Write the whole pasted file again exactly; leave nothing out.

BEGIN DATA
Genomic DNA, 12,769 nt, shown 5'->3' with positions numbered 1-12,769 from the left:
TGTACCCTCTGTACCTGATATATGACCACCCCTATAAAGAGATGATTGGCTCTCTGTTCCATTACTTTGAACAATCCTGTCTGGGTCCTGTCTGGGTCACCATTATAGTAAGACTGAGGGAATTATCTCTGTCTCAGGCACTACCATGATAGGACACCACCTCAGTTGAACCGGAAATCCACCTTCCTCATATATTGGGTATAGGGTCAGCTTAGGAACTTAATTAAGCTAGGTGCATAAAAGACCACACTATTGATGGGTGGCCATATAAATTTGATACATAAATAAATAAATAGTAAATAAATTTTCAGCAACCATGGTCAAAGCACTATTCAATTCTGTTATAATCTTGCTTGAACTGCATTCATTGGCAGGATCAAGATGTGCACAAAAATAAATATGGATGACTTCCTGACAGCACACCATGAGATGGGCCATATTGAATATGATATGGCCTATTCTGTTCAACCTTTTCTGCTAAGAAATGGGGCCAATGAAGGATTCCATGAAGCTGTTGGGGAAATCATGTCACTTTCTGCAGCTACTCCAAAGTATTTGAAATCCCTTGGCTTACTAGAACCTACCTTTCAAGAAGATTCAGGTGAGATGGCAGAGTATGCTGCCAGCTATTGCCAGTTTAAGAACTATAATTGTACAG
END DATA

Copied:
Genomic DNA, 12,769 nt, shown 5'->3' with positions numbered 1-12,769 from the left:
TGTACCCTCTGTACCTGATATATGACCACCCCTATAAAGAGATGATTGGCTCTCTGTTCCATTACTTTGAACAATCCTGTCTGGGTCCTGTCTGGGTCACCATTATAGTAAGACTGAGGGAATTATCTCTGTCTCAGGCACTACCATGATAGGACACCACCTCAGTTGAACCGGAAATCCACCTTCCTCATATATTGGGTATAGGGTCAGCTTAGGAACTTAATTAAGCTAGGTGCATAAAAGACCACACTATTGATGGGTGGCCATATAAATTTGATACATAAATAAATAAATAGTAAATAAATTTTCAGCAACCATGGTCAAAGCACTATTCAATTCTGTTATAATCTTGCTTGAACTGCATTCATTGGCAGGATCAAGATGTGCACAAAAATAAATATGGATGACTTCCTGACAGCACACCATGAGATGGGCCATATTGAATATGATATGGCCTATTCTGTTCAACCTTTTCTGCTAAGAAATGGGGCCAATGAAGGATTCCATGAAGCTGTTGGGGAAATCATGTCACTTTCTGCAGCTACTCCAAAGTATTTGAAATCCCTTGGCTTACTAGAACCTACCTTTCAAGAAGATTCAGGTGAGATGGCAGAGTATGCTGCCAGCTATTGCCAGTTTAAGAACTATAATTGTACAG